There are a tremendous number of jobs out there that pay solid salaries, don’t require a college degree and are in high demand. These are jobs in the fields of STEM (science, technology, engineering and mathematics).
In research for his new report, The Hidden STEM Economy, Jonathan Rothwell, a senior research associate and associate fellow at the Brookings Institution, found that one out of every 10 jobs in this country is a STEM job that doesn’t require a bachelor’s degree. In 2011 the average salary for these positions was $53,000.
While most of these STEM jobs do require some training or education, community colleges and companies across the country are setting up programs and courses to train people to fill the rising demand. An estimated 12 percent of all online-advertised job openings in average metropolitan areas is for STEM jobs that don’t require bachelor’s degrees, and in some areas the percentage is even higher.
So what exactly are these jobs? They can be anything from an industrial machinery mechanic to an electrician or a machine programmer to a welder. Production worker supervisors, pipefitters, welders and carpenters also fit into this category. As do sheet metal workers. Many STEM jobs, especially in high tech regions like the San Francisco Bay Area, Boston and Austin, Texas, may be more advanced, dealing with various aspects of the biotech industry, for example.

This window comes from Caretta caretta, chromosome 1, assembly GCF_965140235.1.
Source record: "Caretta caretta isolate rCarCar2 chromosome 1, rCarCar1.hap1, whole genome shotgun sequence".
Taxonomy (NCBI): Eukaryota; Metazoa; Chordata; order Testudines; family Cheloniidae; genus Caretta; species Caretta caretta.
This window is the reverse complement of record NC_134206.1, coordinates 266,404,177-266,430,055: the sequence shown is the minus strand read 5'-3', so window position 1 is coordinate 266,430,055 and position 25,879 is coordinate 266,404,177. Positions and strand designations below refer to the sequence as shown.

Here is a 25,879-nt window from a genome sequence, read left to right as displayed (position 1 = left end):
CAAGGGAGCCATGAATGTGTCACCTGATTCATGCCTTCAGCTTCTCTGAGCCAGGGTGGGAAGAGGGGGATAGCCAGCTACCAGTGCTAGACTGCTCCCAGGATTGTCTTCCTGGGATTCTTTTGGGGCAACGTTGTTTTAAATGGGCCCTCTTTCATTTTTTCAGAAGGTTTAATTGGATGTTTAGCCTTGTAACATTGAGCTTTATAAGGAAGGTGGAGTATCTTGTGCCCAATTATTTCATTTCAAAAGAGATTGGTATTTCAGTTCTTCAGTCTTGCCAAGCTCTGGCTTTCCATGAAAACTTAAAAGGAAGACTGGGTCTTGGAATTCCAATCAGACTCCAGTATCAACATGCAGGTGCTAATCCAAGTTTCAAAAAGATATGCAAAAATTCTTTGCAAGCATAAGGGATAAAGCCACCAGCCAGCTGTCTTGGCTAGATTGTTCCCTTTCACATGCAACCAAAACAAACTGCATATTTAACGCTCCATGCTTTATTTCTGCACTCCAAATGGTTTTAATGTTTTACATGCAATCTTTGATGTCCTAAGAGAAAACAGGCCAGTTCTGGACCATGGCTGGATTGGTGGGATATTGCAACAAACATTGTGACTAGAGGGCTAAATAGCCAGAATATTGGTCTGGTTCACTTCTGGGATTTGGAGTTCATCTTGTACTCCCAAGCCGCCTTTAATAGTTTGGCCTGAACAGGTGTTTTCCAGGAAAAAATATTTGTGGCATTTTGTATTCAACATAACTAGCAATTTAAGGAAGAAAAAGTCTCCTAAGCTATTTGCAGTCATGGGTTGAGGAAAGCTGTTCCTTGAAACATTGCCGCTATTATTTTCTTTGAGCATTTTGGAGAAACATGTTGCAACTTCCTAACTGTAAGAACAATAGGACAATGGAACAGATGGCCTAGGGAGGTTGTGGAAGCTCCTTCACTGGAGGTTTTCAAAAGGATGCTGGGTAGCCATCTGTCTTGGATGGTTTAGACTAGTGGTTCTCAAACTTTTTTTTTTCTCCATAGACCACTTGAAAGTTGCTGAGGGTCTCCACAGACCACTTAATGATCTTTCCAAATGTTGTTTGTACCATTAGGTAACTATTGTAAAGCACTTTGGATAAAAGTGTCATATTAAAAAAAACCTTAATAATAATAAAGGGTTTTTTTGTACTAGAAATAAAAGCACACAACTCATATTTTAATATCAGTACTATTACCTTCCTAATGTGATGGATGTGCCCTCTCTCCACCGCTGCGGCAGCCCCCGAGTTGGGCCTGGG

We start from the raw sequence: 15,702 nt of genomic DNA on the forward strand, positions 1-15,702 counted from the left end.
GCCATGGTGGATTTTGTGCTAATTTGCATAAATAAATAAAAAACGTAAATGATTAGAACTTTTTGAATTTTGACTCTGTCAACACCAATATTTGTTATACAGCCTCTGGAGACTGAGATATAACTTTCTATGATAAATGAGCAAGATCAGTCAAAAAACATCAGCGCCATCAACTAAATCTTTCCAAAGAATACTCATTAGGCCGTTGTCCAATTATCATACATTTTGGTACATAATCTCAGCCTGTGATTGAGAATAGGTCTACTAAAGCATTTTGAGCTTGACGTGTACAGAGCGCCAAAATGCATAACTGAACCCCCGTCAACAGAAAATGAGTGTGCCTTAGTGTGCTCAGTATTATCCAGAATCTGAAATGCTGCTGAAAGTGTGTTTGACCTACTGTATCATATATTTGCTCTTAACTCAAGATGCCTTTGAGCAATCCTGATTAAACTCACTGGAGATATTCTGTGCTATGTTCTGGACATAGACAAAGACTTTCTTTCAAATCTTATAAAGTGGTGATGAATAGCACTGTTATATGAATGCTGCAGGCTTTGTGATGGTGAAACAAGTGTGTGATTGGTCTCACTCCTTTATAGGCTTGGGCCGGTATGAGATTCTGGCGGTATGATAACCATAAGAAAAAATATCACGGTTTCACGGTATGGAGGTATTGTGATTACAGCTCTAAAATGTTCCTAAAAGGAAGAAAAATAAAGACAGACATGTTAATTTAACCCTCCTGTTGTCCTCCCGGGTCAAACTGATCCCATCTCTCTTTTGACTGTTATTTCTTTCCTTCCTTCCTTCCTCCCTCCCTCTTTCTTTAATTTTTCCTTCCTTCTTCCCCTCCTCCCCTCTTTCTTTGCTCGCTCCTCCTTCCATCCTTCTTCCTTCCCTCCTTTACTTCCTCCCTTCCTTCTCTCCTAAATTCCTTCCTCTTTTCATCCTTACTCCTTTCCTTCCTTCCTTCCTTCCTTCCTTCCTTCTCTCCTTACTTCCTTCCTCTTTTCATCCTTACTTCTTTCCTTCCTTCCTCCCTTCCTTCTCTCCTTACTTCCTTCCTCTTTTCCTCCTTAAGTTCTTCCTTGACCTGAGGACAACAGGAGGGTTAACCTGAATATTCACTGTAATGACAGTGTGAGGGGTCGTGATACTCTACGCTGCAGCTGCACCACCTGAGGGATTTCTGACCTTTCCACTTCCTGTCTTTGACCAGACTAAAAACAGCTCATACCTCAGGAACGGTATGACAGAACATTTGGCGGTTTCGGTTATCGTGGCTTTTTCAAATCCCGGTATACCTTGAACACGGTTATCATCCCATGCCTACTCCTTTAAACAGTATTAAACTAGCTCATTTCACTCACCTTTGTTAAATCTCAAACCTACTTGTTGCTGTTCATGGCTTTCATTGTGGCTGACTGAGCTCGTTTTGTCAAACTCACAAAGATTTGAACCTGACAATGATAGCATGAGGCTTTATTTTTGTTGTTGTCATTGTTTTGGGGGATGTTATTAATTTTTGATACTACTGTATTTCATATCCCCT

And how does one learn how to do them? Because of increasing demand and pressure from industries that need more and more skilled workers each year, community colleges across the country have set up STEM courses and programs. Many of these programs are supported by companies and serve as training grounds for jobs in those companies, which hire many of the graduates.
For example, Delaware Community College outside of Philadelphia has a $60 million Stem Complex with 12 laboratories used to train students in a variety of fields through local industry partnerships. It offers an extensive array of programs, some leading to an AA degree and others to a certificate, which can be completed in a year or less but still provides enough training for many jobs.
Among DCC’s offerings are associate degree programs in automatic manufacturing/robotics technology, construction management technology, energy technology and machine tool technology. Certificate programs include computer aided drafting, industrial production technician, machining operations and lathe and mill CNC programming.
Solano Community College, with campuses in Fairfield, Vallejo and Vacaville north of San Francisco, offers an industrial biotechnology program that prepares students to work as production technicians dealing with pharmaceutical products in the biotech industry.
The program includes an associate’s degree and a certificate program, as well as the IBIS (Industrial Biotechnology Intensive Sumer Boot Camp), which condenses the year-long certificate program into two months. The program feeds graduates to such Bay Area biotech companies as Genentech, Novartis and Bayer.
These are just two examples, but there are others elsewhere. Here are links to some of them:
Edmonds Community College, Lynnwood, Wash.
Montgomery County Community College, Blue Bell, Penn
Inver Hills Community College, Inver Grove Heights, Minn.
Roxbury Community College, Boston, Mass.
Hagerstown Community College, Hagerstown, Md.
To find a STEM program at a community college near you, contact your local One-Stop Career Center.
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